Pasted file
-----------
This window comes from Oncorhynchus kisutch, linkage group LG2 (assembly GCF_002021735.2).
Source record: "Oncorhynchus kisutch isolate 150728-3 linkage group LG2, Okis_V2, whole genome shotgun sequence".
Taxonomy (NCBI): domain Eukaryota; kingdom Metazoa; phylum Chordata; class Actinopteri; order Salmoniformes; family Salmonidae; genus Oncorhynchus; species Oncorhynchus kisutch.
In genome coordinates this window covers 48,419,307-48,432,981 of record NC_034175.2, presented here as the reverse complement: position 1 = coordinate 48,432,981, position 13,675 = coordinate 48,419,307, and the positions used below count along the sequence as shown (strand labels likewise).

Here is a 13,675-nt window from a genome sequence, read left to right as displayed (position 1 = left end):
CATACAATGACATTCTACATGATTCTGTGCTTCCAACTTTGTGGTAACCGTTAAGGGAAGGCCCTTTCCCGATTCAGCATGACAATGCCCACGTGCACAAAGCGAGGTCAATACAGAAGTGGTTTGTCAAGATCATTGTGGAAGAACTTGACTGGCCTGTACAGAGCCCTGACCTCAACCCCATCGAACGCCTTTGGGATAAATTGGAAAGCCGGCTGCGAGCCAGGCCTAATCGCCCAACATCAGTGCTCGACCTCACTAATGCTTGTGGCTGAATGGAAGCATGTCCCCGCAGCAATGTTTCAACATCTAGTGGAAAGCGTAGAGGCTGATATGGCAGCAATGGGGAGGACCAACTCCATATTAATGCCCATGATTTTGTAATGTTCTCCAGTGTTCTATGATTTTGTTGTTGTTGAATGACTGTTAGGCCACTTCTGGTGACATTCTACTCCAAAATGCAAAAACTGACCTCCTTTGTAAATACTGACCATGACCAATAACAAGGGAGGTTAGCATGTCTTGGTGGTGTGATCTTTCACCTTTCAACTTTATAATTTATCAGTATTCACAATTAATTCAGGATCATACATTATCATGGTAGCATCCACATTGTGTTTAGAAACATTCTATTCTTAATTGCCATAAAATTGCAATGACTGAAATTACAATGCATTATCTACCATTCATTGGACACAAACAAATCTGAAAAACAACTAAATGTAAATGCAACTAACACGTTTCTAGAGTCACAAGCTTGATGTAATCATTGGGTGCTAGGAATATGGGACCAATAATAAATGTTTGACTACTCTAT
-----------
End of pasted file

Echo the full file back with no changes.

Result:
This window comes from Oncorhynchus kisutch, linkage group LG2 (assembly GCF_002021735.2).
Source record: "Oncorhynchus kisutch isolate 150728-3 linkage group LG2, Okis_V2, whole genome shotgun sequence".
Taxonomy (NCBI): domain Eukaryota; kingdom Metazoa; phylum Chordata; class Actinopteri; order Salmoniformes; family Salmonidae; genus Oncorhynchus; species Oncorhynchus kisutch.
In genome coordinates this window covers 48,419,307-48,432,981 of record NC_034175.2, presented here as the reverse complement: position 1 = coordinate 48,432,981, position 13,675 = coordinate 48,419,307, and the positions used below count along the sequence as shown (strand labels likewise).

Here is a 13,675-nt window from a genome sequence, read left to right as displayed (position 1 = left end):
CATACAATGACATTCTACATGATTCTGTGCTTCCAACTTTGTGGTAACCGTTAAGGGAAGGCCCTTTCCCGATTCAGCATGACAATGCCCACGTGCACAAAGCGAGGTCAATACAGAAGTGGTTTGTCAAGATCATTGTGGAAGAACTTGACTGGCCTGTACAGAGCCCTGACCTCAACCCCATCGAACGCCTTTGGGATAAATTGGAAAGCCGGCTGCGAGCCAGGCCTAATCGCCCAACATCAGTGCTCGACCTCACTAATGCTTGTGGCTGAATGGAAGCATGTCCCCGCAGCAATGTTTCAACATCTAGTGGAAAGCGTAGAGGCTGATATGGCAGCAATGGGGAGGACCAACTCCATATTAATGCCCATGATTTTGTAATGTTCTCCAGTGTTCTATGATTTTGTTGTTGTTGAATGACTGTTAGGCCACTTCTGGTGACATTCTACTCCAAAATGCAAAAACTGACCTCCTTTGTAAATACTGACCATGACCAATAACAAGGGAGGTTAGCATGTCTTGGTGGTGTGATCTTTCACCTTTCAACTTTATAATTTATCAGTATTCACAATTAATTCAGGATCATACATTATCATGGTAGCATCCACATTGTGTTTAGAAACATTCTATTCTTAATTGCCATAAAATTGCAATGACTGAAATTACAATGCATTATCTACCATTCATTGGACACAAACAAATCTGAAAAACAACTAAATGTAAATGCAACTAACACGTTTCTAGAGTCACAAGCTTGATGTAATCATTGGGTGCTAGGAATATGGGACCAATAATAAATGTTTGACTACTCTAT